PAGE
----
Sarah Puchalski, a board certified radiologist to read our Bone Scans and can usually have a report within 24 hours of the completion of the scan. Bone scintigraphy is the most commonly performed nuclear medicine scan in horses and is indicated in a variety of skeletal disorders because of its high sensitivity and the ease at which the entire skeleton can be imaged. Nuclear scintigraphy represents images of physiology. This contrasts with radiography, which represents images of morphology.
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Nuclear scintigraphy Bone Scan can detect diseases that alter physiology before there are morphologic changes in structure. Since there is often a lag period of days before morphologic changes in bone density, a bone scan can detect bony abnormalities earlier, thus providing better case management. Although nuclear medicine is more sensitive than other imaging modalities, it is often less specific.
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Specificity of bone scintigraphy has advanced with improvements in image quality and increasing experience in clinical interpretation. Nuclear scintigraphy is able to detect problem areas that may not be apparent on radiographs or ultrasound.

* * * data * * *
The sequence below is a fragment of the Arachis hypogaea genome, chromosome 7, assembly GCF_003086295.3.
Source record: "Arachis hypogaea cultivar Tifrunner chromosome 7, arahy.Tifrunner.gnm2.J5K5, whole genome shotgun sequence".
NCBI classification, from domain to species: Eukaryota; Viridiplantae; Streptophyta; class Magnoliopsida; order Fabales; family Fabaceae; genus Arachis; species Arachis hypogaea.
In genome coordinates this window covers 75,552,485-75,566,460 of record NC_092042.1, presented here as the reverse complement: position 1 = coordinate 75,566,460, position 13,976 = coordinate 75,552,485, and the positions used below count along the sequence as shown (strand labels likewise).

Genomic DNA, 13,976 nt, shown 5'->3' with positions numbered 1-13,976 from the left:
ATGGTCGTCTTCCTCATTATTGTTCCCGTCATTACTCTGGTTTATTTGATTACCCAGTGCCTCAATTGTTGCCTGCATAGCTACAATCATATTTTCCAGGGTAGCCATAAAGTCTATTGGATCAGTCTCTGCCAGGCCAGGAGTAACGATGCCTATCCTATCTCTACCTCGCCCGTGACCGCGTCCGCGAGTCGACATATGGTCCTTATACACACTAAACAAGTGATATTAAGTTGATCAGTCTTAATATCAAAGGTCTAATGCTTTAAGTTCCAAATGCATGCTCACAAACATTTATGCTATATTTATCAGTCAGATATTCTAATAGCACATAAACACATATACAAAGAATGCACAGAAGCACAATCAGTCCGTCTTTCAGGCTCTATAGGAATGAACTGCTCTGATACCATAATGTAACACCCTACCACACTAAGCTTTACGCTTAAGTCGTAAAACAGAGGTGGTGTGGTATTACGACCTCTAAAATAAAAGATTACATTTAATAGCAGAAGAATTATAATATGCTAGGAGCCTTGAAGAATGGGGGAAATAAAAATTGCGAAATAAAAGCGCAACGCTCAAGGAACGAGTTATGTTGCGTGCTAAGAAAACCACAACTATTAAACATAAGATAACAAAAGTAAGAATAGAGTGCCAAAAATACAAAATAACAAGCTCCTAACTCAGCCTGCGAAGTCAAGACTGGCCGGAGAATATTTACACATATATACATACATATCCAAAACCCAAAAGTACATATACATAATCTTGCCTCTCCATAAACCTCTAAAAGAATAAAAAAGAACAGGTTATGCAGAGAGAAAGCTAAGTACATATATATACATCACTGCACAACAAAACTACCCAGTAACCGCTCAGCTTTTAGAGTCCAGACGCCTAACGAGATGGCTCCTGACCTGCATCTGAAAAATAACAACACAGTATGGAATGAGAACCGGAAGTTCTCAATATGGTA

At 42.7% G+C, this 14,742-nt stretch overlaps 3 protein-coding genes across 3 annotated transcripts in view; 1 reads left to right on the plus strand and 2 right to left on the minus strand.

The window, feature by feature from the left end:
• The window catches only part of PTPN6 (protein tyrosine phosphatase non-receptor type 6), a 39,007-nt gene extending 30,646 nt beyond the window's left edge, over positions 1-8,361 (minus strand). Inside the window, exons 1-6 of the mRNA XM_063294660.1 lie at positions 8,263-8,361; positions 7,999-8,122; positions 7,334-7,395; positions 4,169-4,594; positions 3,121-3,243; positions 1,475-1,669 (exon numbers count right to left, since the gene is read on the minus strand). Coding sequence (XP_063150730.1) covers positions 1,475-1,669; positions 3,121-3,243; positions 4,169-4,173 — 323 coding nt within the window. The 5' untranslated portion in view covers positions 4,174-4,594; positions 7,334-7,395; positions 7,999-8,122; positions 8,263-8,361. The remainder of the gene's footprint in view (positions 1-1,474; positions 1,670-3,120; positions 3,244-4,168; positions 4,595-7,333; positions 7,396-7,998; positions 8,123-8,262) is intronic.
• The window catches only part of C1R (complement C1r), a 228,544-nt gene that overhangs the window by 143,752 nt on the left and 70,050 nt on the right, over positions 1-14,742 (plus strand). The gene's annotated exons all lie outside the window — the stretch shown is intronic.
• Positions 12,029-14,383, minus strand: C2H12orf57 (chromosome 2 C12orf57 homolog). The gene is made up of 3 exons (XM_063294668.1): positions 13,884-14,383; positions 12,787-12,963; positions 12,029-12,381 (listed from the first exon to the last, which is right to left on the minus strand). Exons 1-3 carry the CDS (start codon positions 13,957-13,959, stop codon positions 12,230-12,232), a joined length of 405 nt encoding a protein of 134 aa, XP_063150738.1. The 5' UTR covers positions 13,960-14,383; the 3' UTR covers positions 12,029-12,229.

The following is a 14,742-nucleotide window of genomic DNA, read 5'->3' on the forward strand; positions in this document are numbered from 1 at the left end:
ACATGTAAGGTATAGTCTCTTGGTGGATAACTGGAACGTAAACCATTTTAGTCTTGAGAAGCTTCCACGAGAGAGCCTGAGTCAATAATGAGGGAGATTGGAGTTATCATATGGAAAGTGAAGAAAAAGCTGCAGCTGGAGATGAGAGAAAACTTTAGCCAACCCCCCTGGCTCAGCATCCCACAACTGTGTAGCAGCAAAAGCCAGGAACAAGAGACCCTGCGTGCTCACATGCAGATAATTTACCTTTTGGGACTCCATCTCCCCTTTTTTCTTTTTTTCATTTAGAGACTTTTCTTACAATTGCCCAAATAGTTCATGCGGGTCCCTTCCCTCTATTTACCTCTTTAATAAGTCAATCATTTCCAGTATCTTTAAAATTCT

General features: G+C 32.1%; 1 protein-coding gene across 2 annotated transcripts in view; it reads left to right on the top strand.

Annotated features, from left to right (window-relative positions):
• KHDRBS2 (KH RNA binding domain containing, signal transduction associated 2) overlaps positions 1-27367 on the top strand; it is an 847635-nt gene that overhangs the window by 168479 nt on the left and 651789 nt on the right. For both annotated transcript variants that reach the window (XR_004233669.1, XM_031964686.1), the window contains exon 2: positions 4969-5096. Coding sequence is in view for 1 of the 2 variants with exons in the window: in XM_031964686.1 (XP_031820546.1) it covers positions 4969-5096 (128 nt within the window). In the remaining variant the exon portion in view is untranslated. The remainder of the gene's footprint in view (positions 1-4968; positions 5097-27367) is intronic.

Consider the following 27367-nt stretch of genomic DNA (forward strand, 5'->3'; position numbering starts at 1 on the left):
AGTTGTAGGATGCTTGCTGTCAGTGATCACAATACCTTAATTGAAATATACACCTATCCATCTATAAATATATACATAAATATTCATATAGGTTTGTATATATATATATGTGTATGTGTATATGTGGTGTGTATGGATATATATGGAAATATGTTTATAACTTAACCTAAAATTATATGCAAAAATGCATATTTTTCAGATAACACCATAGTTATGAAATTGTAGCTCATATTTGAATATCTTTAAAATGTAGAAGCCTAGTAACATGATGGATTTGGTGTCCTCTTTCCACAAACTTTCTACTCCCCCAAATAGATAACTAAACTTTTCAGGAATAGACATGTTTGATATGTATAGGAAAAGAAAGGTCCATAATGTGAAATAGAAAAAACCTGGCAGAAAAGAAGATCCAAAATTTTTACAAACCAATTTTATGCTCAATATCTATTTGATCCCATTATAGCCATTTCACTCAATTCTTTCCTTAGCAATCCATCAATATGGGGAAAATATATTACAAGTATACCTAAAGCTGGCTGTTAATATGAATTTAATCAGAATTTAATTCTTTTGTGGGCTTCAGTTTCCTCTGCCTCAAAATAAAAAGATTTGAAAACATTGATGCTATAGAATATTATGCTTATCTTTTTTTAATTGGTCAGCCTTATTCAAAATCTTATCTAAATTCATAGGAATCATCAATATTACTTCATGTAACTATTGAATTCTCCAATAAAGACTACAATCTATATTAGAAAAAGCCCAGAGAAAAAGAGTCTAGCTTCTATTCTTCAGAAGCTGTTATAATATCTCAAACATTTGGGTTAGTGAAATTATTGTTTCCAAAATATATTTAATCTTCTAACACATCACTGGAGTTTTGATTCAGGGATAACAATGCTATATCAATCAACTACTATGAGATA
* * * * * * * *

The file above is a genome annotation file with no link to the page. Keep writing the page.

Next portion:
Nuclear Scintigraphy shows changes in the metabolic activity of soft tissue and bone. It uses a radioactive marker that is injected intravenously into the horse and images are obtained using a gamma camera. Areas of increased metabolic activity appear as hot spots on the images. Nuclear scintigraphy, also referred to as a bone scan, is able to detect problem areas that may not be apparent on radiographs or ultrasound.
It can assist in diagnosis of horses with multiple lameness concerns. Bone scans do not replace other diagnostic tools, rather it provides additional information to facilitate a diagnosis.
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